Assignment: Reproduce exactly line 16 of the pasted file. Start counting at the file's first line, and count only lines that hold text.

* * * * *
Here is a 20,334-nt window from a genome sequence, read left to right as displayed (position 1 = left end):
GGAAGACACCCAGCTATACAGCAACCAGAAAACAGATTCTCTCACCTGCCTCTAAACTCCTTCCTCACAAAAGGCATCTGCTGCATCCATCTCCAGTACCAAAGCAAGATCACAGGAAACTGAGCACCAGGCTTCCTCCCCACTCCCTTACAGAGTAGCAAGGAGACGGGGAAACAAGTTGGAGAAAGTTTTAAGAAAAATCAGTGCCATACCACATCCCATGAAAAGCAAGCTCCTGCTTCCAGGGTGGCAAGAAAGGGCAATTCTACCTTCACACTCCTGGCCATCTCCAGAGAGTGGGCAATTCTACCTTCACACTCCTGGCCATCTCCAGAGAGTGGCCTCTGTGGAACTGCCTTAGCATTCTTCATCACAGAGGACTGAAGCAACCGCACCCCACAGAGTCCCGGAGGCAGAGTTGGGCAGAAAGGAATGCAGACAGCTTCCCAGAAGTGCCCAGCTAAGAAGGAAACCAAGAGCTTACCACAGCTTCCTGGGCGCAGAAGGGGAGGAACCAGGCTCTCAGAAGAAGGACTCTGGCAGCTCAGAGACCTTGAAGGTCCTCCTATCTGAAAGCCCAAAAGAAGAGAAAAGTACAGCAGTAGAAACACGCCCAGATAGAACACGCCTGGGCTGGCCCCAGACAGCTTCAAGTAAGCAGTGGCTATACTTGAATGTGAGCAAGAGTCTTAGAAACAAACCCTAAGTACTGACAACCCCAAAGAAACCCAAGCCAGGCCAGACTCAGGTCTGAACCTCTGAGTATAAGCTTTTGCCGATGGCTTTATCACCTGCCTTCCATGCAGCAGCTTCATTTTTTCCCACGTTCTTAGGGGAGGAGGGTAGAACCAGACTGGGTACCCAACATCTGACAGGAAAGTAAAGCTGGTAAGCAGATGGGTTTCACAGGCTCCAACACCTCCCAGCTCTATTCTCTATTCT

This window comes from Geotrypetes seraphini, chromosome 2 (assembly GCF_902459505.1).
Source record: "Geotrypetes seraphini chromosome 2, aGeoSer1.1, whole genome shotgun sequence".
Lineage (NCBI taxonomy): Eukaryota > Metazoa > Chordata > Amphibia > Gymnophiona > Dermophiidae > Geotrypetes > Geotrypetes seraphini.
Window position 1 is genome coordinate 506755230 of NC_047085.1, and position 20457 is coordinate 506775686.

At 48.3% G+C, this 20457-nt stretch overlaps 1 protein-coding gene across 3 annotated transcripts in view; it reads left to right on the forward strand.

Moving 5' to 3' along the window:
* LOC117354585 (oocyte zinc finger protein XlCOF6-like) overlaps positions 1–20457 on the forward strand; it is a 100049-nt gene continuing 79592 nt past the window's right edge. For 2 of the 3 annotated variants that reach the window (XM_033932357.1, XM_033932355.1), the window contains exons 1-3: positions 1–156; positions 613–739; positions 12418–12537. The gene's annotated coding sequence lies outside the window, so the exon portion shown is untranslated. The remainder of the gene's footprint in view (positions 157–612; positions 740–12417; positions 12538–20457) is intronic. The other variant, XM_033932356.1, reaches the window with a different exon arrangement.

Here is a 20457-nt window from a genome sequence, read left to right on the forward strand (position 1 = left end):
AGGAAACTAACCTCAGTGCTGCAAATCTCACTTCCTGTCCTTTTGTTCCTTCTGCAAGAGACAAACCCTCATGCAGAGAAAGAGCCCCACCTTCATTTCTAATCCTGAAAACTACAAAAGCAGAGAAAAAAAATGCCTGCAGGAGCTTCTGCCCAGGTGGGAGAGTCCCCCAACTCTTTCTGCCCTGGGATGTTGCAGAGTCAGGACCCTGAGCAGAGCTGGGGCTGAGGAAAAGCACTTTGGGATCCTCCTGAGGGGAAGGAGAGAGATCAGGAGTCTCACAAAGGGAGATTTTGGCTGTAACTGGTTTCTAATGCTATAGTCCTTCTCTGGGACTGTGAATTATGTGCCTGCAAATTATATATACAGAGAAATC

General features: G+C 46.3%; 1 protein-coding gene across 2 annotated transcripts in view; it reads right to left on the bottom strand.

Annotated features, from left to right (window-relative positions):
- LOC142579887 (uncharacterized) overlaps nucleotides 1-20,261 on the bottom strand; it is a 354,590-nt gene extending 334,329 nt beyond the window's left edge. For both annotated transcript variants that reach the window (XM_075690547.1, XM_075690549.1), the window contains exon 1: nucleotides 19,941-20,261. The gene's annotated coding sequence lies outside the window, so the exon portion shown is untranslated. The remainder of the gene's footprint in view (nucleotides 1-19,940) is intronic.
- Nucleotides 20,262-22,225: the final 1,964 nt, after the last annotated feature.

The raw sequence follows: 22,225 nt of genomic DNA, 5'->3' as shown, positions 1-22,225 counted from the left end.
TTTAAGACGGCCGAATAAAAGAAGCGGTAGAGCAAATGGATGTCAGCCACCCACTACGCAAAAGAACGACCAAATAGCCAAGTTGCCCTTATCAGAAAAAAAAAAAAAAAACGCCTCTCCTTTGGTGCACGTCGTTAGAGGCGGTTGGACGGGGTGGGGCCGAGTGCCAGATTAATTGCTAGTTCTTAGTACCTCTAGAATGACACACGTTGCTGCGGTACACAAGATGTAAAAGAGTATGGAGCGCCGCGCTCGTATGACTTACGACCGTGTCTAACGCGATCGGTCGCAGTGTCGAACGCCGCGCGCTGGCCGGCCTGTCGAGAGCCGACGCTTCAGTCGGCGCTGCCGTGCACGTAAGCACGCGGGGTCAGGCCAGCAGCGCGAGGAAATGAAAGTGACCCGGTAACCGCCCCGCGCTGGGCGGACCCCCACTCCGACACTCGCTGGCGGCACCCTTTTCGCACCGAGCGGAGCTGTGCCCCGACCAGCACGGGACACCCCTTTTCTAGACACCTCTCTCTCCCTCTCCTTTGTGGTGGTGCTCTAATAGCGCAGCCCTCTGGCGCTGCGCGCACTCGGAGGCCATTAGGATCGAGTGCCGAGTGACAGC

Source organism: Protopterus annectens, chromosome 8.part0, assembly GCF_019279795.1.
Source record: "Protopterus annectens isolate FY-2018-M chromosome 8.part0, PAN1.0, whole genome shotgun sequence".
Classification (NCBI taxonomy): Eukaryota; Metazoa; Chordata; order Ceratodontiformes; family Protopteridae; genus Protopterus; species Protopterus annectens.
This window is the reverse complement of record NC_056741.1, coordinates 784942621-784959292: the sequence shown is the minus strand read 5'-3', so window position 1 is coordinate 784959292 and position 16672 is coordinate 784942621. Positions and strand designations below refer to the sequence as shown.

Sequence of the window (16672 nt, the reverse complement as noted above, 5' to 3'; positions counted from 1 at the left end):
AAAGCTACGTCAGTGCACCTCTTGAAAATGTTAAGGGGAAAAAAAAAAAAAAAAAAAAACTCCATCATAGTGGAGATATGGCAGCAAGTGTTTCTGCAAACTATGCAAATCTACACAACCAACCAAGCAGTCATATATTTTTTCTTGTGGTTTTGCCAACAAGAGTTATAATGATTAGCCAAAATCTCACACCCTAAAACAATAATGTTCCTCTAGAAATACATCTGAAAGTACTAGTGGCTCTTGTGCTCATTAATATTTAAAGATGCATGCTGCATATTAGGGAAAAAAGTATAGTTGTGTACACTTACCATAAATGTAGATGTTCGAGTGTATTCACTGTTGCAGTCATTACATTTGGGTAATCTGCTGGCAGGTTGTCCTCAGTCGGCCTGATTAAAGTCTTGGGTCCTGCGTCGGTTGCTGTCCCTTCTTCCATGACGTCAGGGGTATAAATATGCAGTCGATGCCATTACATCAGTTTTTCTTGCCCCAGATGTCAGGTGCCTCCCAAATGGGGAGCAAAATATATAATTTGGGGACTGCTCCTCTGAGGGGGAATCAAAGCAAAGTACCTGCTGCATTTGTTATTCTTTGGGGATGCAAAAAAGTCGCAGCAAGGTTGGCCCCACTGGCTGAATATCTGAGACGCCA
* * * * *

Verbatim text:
The raw sequence follows: 22,225 nt of genomic DNA, 5'->3' as shown, positions 1-22,225 counted from the left end.